This blog originates on the banks of the Atchafalaya River, in Louisiana. It proposes to share the things that happen on and by the river as the seasons progress. As the river changes from quiet, warm, slow flow to rises of eighteen feet or more, there are changes in the lives of the birds, fish, amphibians and reptiles that use the river. And the mood of the river changes with the seasons. I propose to note and comment on these things.

My Photo
Location: Butte La Rose, Louisiana, United States

I transitioned a few years ago from a career as a water-pollution control biologist. I want to do this blog to stay in touch with a world outside my everyday surroundings, whatever they may be. I like open-minded company and the discussion of ideas. Photo by Brad Moon.

Tuesday, February 20, 2007

A Marked Bird

They are always changing, these seasons. And the signs of the changes are always out there to see. Right now a whole new crop of wildflowers are doing their best to produce seeds for next year’s generation, from the bright yellow groundsel to the tiny purple blossoms of henbit. In the clock of our yard, these things mark time. And so too do the trees. The limbs show the swelling of the twigs and the new buds that the birds and squirrels are so quick to take advantage of right now. I guess you can’t say we had a hard winter, but not finding much food for even a few days (much less weeks) has got to be an issue for wildlife that depends on the provisions of nature for sustenance.

Dave Patton came out Sunday and set out his trapping apparatus to catch the calliope hummingbird that has been staying here this winter. Within a short time he did catch it and then he did the measurements he routinely takes, placed the band on its leg (visible in picture), and released it. In a short time it was back at the feeders sucking down sugar water. It may spend a few more weeks here before leaving for its breeding grounds in the northwest, perhaps as far north as central British Columbia. That’s a long way for this little animal, the smallest bird in North America, to travel. . Information in the reference source “Birds of North America” shows this species breeding in the Pacific Northwest and Canada and wintering in southern Mexico. Obviously some of them head east instead and spend the winter around here. I am always appalled when I think of the hazards that will present themselves to this animal on this twice-a-year thousands-of-miles round trip! And some of them seem to do this for a life span of at least six years, the first year by necessity without any previous experience. Pretty hardy little bird, I think.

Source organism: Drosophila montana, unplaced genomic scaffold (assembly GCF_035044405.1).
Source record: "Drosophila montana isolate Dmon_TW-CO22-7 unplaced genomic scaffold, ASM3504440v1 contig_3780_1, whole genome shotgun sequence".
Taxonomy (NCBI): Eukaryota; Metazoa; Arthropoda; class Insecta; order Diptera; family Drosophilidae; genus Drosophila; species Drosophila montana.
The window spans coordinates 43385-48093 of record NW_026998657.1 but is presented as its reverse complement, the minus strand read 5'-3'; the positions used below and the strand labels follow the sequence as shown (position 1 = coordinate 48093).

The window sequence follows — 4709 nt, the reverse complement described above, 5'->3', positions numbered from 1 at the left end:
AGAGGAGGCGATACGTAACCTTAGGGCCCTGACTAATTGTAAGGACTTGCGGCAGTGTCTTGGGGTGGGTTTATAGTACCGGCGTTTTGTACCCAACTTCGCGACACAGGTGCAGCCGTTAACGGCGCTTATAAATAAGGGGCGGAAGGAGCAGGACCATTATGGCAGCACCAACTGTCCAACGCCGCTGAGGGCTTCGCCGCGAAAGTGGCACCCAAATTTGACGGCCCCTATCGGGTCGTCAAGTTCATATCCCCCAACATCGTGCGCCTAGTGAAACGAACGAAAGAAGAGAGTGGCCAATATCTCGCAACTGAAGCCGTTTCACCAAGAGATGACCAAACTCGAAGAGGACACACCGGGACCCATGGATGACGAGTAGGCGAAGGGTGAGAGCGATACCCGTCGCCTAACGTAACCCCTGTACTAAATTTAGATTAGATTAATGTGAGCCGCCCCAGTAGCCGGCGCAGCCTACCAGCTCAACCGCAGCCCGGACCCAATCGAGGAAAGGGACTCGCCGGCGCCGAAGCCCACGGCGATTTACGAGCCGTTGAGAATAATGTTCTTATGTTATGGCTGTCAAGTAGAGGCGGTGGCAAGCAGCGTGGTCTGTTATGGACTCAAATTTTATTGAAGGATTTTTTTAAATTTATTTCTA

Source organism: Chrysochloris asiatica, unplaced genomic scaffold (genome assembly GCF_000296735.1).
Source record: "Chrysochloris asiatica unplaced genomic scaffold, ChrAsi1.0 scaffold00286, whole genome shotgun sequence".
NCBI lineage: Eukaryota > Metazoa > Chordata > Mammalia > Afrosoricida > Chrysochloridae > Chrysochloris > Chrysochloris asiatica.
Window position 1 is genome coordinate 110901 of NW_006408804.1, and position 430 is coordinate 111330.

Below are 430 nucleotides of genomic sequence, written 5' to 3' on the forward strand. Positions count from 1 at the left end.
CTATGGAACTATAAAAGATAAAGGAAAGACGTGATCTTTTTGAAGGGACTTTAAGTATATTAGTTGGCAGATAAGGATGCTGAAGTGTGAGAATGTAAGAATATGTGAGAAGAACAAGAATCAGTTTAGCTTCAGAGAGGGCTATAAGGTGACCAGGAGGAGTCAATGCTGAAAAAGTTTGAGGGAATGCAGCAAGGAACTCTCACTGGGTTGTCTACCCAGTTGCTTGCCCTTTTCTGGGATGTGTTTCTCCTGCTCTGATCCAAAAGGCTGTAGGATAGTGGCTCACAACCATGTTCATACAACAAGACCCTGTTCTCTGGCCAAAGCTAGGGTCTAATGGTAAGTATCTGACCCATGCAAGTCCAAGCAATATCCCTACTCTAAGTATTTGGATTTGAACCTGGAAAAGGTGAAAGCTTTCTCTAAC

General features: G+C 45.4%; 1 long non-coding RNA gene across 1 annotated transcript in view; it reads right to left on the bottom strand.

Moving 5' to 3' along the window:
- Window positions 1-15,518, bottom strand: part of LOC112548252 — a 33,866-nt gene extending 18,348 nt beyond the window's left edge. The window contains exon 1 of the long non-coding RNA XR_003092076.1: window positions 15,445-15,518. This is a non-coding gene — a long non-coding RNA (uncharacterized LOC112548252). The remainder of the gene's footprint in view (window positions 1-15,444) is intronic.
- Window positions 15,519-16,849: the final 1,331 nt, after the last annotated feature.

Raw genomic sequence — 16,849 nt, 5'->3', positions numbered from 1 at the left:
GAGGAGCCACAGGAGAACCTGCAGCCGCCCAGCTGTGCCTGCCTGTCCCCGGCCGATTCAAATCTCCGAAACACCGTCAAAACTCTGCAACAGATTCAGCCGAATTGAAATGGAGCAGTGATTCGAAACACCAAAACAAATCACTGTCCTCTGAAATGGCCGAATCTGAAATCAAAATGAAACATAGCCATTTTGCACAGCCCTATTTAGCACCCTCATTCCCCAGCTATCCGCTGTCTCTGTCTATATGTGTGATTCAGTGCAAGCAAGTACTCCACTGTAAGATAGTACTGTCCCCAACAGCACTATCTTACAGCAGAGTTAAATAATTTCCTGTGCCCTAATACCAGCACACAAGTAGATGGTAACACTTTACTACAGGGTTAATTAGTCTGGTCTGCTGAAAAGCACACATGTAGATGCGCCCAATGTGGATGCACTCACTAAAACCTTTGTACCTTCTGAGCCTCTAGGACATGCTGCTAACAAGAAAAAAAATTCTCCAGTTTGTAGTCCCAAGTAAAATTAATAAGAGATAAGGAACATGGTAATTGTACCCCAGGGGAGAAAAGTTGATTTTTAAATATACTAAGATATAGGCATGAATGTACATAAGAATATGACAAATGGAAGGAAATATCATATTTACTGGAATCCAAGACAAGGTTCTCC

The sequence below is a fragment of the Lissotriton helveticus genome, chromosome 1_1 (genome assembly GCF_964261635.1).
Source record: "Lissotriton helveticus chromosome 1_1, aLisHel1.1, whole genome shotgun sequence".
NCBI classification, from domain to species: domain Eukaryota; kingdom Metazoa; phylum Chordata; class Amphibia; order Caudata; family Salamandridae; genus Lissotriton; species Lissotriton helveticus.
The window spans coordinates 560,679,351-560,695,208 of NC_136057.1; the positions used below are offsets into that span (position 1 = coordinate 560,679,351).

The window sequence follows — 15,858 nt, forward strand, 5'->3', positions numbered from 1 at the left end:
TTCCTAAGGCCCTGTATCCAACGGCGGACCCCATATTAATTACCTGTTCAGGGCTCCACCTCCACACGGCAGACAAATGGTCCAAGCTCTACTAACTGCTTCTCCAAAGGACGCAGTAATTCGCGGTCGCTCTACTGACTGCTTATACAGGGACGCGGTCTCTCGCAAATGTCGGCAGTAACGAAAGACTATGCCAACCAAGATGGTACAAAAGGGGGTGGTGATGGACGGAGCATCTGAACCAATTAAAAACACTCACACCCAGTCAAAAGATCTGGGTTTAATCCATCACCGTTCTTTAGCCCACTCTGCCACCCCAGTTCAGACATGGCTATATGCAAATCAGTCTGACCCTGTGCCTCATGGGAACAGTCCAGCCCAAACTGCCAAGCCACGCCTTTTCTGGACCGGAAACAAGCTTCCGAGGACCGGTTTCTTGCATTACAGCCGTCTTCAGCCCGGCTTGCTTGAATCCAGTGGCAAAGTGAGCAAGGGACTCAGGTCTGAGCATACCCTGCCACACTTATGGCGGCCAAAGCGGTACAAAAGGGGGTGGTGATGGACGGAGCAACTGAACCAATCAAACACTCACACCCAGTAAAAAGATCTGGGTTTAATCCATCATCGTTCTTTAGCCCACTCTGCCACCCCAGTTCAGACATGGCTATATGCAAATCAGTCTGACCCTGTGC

Sometimes when we do the banding, we have to put His Excellency Napoleon Bonaparte Felis inside, where he watches the birds at the window feeder. By now he knows he can’t catch the birds (many lunges having been abruptly stopped by the glass, with unknown numbers of headaches) but he watches anyway. Yesterday I was outside and it occurred to me to wonder what he looked like to a bird feeding so close to the window. Did they really see that a cat was just six inches away from them and could they see this and still come to the feeder? So I took a few pictures from the bird’s point of reference. The result was a set of very eerie-looking images of the cat – just inside the window. In the one here you can see the trees outside behind me, the glass window, and Nopoleon inside. I told Carolyn I should make up a story that the cat had died and when I went outside I could see his ghost looking out the window at me, and I got a picture of it. She said no.

The river is at 6.8 feet on the Butte La Rose gauge, rising slowly to 7.4 feet by Sunday. But the Ohio and Mississippi are both falling all the way up so we may soon get even lower stages than we see now. This is an example of why docks are so hard to maintain on the Atchafalaya. The water has fallen almost ten feet in the last few weeks, enough to leave any unattended docks high and dry until the next high water floated them free again, and that has been an iffy situation the last few years (high water, I mean).

Rise and Shine, Jim


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